I hear and I forget.
I see and I remember.
I do and I understand.
This saying, often attributed (but widely debated) to Confucius, has made the rounds in education for many years. It rings true for many of us, whether we are in school or not. The old saying resonated with me while learning to make a pie crust. I heard my husband (a former chef) tell me it should be like little pearls (or was it pebbles?), and I remembered how it should look from the YouTube video I watched. However, I did not understand how it should all come together and work into a dough until I did it myself several times, frustrated by my failures and elated by my successes.
Being a Montessori school for the past 60 years, Post Oak’s identity is wrapped up in the “doing” part of learning. Students listen and watch lessons, but understanding and mastery come from getting their hands on materials, exploring, practicing, getting it wrong, trying it again, and getting it right. It comes from discussion and debate, connecting with others, collaborating with their teachers, and critically assessing their progress. Another way to say it: our students are engaged in the learning process. There is a lot of talk about student engagement in the world of education and for good reason.
What is student engagement, and why does it matter?
Students are engaged when they are involved in their work, persist despite challenges and obstacles, and take visible delight in accomplishing their work. Student engagement also refers to a “student’s willingness, need, desire and compulsion to participate in, and be successful in, the learning process promoting higher level thinking for enduring understanding.”
Student engagement can be measured, and research shows that it makes a difference in students being prepared for life. Gallup’s research team has been studying engagement for decades, and their 2018 article boasts some impressive results.
Schools with higher levels of student engagement had a 36% higher rate of students achieving the satisfactory requirement for postsecondary readiness in math and a 65% higher rate of students achieving the satisfactory requirement for postsecondary readiness in writing.
Benefits went beyond academics and directly correlated to improved attendance and behavior. My favorite finding is that engaged students are… 4.5 times more likely to be hopeful about the future than their actively disengaged peers. What a wonderful outcome—hope!
Student engagement is more than answering questions when called upon. It is about true interest in content, participation in discussion, reactions to peers and teachers, and using the cognitive, behavioral, and emotional self in learning.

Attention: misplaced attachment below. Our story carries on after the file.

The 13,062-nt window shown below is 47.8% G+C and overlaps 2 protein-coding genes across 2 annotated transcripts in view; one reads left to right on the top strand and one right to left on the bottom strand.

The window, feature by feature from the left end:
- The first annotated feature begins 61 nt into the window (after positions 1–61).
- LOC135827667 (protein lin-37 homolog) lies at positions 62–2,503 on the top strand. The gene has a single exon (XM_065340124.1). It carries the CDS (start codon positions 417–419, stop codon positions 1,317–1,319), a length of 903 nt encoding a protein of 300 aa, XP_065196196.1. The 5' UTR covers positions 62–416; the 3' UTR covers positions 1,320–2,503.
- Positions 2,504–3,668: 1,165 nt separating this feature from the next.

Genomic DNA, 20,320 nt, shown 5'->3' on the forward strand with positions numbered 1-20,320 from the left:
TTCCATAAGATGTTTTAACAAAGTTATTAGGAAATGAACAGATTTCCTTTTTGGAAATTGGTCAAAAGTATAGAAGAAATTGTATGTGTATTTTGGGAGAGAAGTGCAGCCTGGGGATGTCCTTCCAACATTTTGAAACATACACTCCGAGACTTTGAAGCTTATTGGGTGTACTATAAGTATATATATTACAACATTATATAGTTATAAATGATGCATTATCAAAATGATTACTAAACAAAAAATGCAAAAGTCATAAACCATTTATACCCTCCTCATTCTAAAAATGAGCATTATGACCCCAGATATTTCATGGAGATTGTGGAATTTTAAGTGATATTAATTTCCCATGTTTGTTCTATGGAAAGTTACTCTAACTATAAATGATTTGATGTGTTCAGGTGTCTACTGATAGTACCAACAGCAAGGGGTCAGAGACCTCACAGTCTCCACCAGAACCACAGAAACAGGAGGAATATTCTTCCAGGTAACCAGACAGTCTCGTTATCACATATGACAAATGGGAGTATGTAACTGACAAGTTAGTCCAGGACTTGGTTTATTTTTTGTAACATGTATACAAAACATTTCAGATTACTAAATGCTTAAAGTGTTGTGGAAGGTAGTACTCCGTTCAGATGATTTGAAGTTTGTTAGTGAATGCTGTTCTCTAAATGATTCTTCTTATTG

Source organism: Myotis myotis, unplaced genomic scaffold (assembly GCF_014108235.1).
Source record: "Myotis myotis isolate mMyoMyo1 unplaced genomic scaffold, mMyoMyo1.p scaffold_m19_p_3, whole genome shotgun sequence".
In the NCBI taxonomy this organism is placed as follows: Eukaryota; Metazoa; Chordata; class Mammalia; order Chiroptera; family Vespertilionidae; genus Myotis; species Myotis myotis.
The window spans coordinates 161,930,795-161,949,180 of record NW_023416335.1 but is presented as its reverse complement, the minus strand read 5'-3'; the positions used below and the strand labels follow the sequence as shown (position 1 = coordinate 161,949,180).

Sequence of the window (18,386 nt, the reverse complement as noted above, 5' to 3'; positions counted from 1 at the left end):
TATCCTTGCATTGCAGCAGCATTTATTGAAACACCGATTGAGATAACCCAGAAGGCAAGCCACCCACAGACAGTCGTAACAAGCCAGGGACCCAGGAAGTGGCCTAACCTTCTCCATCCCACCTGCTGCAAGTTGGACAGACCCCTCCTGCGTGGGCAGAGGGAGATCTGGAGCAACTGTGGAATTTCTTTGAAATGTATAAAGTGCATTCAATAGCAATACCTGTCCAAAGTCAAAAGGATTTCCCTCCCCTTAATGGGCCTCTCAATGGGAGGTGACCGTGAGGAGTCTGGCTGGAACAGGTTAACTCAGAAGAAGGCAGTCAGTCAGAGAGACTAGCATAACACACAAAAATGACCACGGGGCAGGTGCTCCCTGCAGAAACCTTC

How do schools foster engagement?
There are several elements to fostering student engagement:
- nurturing relationships,
- creating meaningful work,
- fostering autonomy,
- and increasing self-efficacy and competency.
All of these elements are infused into the fabric of Post Oak and the Montessori foundation of our school. Students are engaged when they feel safe and seen, included in the work, and can build skills to do things themselves. Step one is to nurture relationships between the adults and the children and among the children so they can engage with support built in. Using practical activities in the YCC and Primary and stories in the Elementary, children are drawn to the work and know how it relates to them. That, coupled with the element of choice, makes the work meaningful and theirs. Young students are afforded the opportunity to do things by themselves, which simply becomes an expectation for them as they move through the upper grades. This is true for academic work, behavioral expectations, and social interactions, helping them to advocate for themselves, others, and the community. All throughout the years at Post Oak, teachers are trained in the delicate art of helping students to be able to do things by themselves. Year after year, this increases competency and self-efficacy, preparing them not only for the next level of education but for a whole host of challenges and opportunities.
Engagement prepares students for life
Post Oak’s High School students participate annually in the High School Survey of Student Engagement (HSSSE) along with other high school students in private and public schools nationwide. Comparison schools are from two other groups: all National Association of Independent Schools (NAIS)-member schools and public schools.
Consistently, Post Oak’s High School students exhibited higher levels of engagement than other private and public schools, setting them up for success in school and life.
(Engagement measurement will be added for Middle School students in the spring of 2024 and Elementary students the next year.) Post Oak’s high levels of student engagement result from activity and environment, beginning all the way back in the Young Children’s Community and moving through Primary, Elementary, Middle, and High School.
A Post Oak education is truly a preparation for life. Watching the student engagement on our campuses each day is one of the joys of my life. It is no wonder that high levels of student engagement lead to hope for the future. Our Bearkats fulfill Montessori’s treatise: The child is both a hope and a promise of (hu)mankind.